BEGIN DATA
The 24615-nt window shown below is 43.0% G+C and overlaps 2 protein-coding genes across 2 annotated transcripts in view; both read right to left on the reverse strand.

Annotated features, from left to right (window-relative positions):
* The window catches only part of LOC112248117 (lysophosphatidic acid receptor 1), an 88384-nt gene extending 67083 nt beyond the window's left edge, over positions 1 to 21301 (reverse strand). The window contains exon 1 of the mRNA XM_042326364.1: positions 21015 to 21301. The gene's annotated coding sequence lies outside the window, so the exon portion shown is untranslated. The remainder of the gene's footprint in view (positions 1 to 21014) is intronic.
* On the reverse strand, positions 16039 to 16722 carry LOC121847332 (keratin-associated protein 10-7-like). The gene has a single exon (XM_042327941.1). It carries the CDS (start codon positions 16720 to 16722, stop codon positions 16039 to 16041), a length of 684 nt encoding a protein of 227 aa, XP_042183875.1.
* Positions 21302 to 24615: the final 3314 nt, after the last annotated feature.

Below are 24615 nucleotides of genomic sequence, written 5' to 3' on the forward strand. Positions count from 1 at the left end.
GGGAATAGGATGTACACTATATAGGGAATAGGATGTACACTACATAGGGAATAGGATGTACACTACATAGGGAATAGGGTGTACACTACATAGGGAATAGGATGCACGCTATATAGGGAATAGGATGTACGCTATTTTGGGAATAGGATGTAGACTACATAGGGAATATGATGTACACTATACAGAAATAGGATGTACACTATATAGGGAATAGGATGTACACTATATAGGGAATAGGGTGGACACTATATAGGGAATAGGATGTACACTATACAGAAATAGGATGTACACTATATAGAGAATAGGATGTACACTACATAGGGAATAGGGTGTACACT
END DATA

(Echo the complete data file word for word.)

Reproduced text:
The 24615-nt window shown below is 43.0% G+C and overlaps 2 protein-coding genes across 2 annotated transcripts in view; both read right to left on the reverse strand.

Annotated features, from left to right (window-relative positions):
* The window catches only part of LOC112248117 (lysophosphatidic acid receptor 1), an 88384-nt gene extending 67083 nt beyond the window's left edge, over positions 1 to 21301 (reverse strand). The window contains exon 1 of the mRNA XM_042326364.1: positions 21015 to 21301. The gene's annotated coding sequence lies outside the window, so the exon portion shown is untranslated. The remainder of the gene's footprint in view (positions 1 to 21014) is intronic.
* On the reverse strand, positions 16039 to 16722 carry LOC121847332 (keratin-associated protein 10-7-like). The gene has a single exon (XM_042327941.1). It carries the CDS (start codon positions 16720 to 16722, stop codon positions 16039 to 16041), a length of 684 nt encoding a protein of 227 aa, XP_042183875.1.
* Positions 21302 to 24615: the final 3314 nt, after the last annotated feature.

Below are 24615 nucleotides of genomic sequence, written 5' to 3' on the forward strand. Positions count from 1 at the left end.
GGGAATAGGATGTACACTATATAGGGAATAGGATGTACACTACATAGGGAATAGGATGTACACTACATAGGGAATAGGGTGTACACTACATAGGGAATAGGATGCACGCTATATAGGGAATAGGATGTACGCTATTTTGGGAATAGGATGTAGACTACATAGGGAATATGATGTACACTATACAGAAATAGGATGTACACTATATAGGGAATAGGATGTACACTATATAGGGAATAGGGTGGACACTATATAGGGAATAGGATGTACACTATACAGAAATAGGATGTACACTATATAGAGAATAGGATGTACACTACATAGGGAATAGGGTGTACACT